A Mental Maze: what we can learn from Tarron Richardson’s brief time as city manager

“It is hard for me to see this as an issue that is so important that his disagreement with Council on this would be a cause for termination or a condition of his continued employment. If it doesn’t rise to that level, we have to let him [Richardson] do his job, even if it means that he rejects Council’s advice.” – City Councilor Llyod Snook, May 2020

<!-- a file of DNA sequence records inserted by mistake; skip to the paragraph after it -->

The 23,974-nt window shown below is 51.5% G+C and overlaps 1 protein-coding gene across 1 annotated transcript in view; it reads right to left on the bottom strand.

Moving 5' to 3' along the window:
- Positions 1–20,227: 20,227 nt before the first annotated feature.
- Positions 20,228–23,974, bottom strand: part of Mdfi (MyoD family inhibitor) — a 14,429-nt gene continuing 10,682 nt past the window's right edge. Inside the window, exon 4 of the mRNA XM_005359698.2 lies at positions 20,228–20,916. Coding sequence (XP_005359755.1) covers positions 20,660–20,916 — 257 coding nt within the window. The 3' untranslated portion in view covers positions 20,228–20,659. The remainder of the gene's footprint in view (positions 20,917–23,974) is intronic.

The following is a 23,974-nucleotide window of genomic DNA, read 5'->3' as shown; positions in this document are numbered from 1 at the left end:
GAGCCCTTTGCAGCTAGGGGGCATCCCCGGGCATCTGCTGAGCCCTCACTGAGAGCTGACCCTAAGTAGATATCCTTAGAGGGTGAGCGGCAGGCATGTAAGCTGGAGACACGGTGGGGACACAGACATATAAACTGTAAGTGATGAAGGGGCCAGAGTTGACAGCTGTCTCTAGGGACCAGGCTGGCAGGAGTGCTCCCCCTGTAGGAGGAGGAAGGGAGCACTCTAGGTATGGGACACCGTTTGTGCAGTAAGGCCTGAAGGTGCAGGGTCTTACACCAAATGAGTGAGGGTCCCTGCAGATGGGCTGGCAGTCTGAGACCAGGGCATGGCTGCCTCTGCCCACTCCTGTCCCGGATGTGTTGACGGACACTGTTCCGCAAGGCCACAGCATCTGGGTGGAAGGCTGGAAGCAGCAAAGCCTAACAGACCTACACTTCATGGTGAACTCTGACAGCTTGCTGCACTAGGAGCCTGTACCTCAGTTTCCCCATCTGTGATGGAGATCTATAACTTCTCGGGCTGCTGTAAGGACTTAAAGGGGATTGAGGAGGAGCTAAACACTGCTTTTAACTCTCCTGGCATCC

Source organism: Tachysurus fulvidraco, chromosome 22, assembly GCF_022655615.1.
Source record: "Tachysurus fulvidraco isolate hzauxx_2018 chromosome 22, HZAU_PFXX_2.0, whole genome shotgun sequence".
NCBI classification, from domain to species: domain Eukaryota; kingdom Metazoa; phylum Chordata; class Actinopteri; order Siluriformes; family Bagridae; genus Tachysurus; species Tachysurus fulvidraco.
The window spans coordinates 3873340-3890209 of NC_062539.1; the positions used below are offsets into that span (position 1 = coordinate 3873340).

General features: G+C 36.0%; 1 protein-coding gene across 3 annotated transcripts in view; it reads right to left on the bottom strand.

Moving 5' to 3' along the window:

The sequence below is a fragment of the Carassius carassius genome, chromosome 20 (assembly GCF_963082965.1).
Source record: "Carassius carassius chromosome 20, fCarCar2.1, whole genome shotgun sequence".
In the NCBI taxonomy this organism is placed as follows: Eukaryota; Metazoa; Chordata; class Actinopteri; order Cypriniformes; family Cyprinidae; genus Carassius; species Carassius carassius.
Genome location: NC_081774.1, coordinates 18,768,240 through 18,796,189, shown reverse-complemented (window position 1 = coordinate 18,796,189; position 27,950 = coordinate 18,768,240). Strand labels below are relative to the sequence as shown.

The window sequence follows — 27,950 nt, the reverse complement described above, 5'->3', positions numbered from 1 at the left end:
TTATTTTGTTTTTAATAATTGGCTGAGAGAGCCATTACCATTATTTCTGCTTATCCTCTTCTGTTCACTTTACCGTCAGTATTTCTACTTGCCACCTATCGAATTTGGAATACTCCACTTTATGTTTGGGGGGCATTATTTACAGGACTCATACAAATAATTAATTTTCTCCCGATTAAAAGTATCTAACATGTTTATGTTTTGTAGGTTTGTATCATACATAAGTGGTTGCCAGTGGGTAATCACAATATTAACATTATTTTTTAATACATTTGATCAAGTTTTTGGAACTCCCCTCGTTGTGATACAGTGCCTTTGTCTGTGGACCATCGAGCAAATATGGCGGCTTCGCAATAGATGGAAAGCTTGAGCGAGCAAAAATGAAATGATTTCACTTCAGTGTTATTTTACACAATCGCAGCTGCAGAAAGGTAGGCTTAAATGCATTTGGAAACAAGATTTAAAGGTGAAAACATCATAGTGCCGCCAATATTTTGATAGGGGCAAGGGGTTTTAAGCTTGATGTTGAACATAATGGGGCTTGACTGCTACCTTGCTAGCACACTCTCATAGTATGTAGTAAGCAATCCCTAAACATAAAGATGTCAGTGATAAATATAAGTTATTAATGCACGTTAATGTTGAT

When Tarron Richardson became Charlottesville City Manger in May 2019 the local media didn’t seem particularly interested in finding out much about who he was and where he’d come from. A profile by Charlottesville Tomorrow ran a mere 326 words — compared to a 1,350-word piece that introduced current city manager Chip Boyles — and nowhere in that story, or in others by local media, did we learn that Richardson had been the first in his family to get a college degree, or that he had become the first African-American city manager of Desoto, Texas in his 30s, the position he’d held for nearly a decade before coming to Charlottesville. As for Desoto, Texas, no local media pointed out that it was the demographic mirror opposite of Charlottesville — roughly the same population and median income, but with a population that is 68% Black and 17% White. Desoto’s Black and White populations were about the same in 2000, but by 2010 the Texas city had transformed into a majority Black community. As for Charlottesville, its demographics haven’t changed for decades, despite a 13 percent growth in population over the last one, and is roughly 70% White and 20% Black. In fact, the Black population in Charlottesville was larger (22%) in 2000 than it is today. Read more

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